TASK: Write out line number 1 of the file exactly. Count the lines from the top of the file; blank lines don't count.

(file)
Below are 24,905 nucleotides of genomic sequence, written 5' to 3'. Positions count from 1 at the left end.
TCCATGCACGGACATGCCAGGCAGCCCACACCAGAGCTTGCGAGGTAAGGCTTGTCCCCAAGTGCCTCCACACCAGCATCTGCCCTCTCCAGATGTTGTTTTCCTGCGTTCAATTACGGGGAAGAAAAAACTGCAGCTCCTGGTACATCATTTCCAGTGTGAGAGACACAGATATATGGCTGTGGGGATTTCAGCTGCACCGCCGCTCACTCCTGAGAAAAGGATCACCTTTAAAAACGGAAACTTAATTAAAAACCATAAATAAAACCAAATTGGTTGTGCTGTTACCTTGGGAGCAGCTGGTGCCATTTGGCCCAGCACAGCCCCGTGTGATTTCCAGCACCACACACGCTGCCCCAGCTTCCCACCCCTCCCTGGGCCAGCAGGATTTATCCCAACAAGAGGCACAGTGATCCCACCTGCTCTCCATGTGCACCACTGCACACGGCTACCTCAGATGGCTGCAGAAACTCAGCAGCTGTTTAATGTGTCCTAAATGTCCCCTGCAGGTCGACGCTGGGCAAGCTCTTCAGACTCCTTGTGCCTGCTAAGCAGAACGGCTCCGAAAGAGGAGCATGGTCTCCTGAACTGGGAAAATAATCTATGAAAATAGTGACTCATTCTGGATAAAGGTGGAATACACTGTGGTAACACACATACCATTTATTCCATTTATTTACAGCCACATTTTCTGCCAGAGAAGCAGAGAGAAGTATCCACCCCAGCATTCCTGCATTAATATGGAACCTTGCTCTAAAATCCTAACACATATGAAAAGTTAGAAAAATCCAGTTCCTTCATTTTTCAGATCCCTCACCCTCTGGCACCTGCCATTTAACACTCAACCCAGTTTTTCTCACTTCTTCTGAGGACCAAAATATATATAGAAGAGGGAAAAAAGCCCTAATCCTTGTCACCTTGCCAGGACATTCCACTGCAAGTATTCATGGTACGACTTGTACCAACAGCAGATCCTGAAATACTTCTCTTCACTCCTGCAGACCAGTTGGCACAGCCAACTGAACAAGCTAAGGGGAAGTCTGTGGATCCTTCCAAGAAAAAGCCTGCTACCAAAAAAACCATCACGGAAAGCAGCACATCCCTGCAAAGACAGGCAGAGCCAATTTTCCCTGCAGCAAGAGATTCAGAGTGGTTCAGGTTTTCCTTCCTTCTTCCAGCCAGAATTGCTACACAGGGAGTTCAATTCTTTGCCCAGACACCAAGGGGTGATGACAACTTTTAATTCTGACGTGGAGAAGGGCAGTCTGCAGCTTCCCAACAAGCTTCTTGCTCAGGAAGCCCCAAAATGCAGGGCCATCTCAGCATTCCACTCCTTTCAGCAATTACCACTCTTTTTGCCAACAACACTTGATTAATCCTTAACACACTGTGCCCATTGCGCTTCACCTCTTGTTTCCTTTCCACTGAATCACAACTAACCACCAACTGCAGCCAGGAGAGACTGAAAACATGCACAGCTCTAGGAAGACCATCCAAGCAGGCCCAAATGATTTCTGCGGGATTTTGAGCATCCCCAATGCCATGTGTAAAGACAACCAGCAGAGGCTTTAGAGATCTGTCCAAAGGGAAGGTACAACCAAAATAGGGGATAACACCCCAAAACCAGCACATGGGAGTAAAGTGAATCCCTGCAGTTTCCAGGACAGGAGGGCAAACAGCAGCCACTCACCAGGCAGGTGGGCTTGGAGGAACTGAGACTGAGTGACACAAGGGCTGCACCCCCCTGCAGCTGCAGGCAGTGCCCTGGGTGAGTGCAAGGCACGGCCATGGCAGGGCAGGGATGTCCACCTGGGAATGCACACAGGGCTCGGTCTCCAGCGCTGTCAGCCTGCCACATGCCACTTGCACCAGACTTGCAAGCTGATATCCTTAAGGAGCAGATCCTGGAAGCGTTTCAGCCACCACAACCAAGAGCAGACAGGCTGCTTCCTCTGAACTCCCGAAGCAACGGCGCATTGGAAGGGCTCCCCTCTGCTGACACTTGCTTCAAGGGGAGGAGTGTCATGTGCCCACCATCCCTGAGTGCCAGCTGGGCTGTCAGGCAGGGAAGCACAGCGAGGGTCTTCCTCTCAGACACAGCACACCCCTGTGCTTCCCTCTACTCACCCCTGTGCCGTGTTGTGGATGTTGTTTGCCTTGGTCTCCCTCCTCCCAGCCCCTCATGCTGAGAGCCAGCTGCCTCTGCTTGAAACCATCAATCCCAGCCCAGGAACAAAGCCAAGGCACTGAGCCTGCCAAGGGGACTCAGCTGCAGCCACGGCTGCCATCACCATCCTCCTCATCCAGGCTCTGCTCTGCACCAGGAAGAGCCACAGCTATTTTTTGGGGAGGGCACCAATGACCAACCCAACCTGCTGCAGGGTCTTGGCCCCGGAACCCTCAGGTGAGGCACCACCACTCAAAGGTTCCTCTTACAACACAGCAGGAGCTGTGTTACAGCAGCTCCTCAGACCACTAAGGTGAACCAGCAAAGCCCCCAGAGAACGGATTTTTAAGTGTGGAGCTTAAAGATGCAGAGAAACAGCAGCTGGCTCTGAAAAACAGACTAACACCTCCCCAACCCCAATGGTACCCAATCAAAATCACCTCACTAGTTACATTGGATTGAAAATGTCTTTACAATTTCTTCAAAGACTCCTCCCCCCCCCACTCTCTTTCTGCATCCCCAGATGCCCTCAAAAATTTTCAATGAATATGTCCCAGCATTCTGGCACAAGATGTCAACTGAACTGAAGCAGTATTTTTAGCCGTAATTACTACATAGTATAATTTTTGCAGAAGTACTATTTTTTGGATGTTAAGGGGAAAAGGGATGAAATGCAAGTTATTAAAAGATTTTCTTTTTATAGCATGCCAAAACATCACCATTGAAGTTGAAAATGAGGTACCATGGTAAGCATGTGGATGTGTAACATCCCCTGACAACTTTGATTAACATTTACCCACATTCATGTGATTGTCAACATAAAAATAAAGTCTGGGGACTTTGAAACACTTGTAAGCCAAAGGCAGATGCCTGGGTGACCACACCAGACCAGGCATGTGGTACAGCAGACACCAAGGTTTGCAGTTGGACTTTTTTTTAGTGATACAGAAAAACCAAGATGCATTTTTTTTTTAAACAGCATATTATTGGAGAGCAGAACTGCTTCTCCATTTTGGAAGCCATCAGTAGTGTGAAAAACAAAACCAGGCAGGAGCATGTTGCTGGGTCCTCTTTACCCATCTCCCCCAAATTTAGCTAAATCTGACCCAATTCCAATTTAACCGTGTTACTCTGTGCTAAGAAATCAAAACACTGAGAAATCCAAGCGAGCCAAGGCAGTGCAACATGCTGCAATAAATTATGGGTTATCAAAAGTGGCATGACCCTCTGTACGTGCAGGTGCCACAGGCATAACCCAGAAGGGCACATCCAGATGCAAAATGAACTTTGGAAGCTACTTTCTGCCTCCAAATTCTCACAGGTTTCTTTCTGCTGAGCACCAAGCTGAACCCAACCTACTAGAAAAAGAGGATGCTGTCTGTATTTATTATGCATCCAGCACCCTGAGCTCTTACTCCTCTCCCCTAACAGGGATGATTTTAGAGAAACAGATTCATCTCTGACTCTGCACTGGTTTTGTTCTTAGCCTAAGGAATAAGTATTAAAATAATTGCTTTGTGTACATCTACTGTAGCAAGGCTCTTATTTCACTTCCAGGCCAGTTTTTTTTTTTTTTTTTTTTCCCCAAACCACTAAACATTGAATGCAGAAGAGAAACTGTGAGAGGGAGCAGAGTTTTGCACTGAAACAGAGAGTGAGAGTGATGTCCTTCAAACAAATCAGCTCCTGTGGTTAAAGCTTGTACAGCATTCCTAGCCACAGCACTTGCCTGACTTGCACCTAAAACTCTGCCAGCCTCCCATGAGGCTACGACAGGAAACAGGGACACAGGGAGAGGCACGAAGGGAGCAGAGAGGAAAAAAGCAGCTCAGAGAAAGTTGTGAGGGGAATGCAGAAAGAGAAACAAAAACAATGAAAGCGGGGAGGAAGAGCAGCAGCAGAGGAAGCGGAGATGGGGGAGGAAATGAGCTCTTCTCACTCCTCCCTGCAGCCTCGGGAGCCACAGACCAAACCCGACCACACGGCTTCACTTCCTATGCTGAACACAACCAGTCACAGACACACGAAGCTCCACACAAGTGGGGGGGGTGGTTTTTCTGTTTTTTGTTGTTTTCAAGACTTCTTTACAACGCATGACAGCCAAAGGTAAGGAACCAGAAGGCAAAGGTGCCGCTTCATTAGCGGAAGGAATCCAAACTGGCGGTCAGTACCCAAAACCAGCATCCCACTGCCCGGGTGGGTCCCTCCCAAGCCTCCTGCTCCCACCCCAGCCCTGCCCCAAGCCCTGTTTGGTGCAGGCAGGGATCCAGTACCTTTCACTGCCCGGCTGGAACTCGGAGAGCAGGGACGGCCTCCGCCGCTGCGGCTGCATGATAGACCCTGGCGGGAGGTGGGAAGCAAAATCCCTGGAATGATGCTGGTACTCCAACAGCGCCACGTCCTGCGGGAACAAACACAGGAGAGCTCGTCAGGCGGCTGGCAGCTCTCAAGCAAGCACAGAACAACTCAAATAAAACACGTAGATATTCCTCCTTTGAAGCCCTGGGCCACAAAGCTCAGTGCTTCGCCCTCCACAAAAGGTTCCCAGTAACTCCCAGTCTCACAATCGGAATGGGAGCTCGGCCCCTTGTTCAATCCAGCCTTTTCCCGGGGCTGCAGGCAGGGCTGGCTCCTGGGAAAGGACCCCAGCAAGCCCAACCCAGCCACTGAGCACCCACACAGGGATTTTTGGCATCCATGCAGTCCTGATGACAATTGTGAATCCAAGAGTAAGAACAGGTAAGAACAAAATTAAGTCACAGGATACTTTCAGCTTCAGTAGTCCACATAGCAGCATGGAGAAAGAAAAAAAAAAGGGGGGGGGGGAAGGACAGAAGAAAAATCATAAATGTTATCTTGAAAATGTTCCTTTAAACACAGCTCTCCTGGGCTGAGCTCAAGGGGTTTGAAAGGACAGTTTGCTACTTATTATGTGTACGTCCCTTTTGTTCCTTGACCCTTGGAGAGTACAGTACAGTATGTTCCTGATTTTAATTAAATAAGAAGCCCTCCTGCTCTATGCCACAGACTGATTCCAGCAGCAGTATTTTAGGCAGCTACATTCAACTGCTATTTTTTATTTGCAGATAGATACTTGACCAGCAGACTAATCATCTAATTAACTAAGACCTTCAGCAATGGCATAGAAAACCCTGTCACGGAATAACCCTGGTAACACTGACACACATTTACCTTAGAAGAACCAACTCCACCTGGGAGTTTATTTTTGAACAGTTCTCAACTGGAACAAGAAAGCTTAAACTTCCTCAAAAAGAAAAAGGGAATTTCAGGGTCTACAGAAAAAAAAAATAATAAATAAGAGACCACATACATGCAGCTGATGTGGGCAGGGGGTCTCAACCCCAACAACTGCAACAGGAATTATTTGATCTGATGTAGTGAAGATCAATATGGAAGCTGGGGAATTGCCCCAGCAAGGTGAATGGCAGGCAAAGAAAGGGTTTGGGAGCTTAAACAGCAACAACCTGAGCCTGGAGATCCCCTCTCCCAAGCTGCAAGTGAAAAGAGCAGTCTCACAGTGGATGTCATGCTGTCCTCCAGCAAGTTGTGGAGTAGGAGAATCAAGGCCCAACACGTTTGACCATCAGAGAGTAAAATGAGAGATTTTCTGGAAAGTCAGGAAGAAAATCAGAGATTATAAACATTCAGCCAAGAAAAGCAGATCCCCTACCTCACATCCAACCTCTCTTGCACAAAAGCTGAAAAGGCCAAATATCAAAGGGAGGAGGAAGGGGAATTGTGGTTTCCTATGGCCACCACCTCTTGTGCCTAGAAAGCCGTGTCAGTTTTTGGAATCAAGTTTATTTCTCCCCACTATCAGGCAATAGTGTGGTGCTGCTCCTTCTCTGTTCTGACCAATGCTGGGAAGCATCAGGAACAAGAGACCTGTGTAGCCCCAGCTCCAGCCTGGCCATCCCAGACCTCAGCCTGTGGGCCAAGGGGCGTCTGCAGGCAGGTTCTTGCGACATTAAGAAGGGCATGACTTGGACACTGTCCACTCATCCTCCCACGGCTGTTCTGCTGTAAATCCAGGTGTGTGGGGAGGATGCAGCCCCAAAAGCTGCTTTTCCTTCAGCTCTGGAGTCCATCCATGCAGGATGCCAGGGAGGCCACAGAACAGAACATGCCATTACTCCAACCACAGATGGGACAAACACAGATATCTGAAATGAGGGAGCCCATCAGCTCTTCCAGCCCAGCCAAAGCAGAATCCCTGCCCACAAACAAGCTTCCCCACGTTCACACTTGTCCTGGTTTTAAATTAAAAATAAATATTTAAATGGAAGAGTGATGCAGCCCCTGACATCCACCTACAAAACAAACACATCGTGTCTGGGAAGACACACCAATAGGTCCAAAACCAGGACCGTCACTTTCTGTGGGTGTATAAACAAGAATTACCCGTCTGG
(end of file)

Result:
Below are 24,905 nucleotides of genomic sequence, written 5' to 3'. Positions count from 1 at the left end.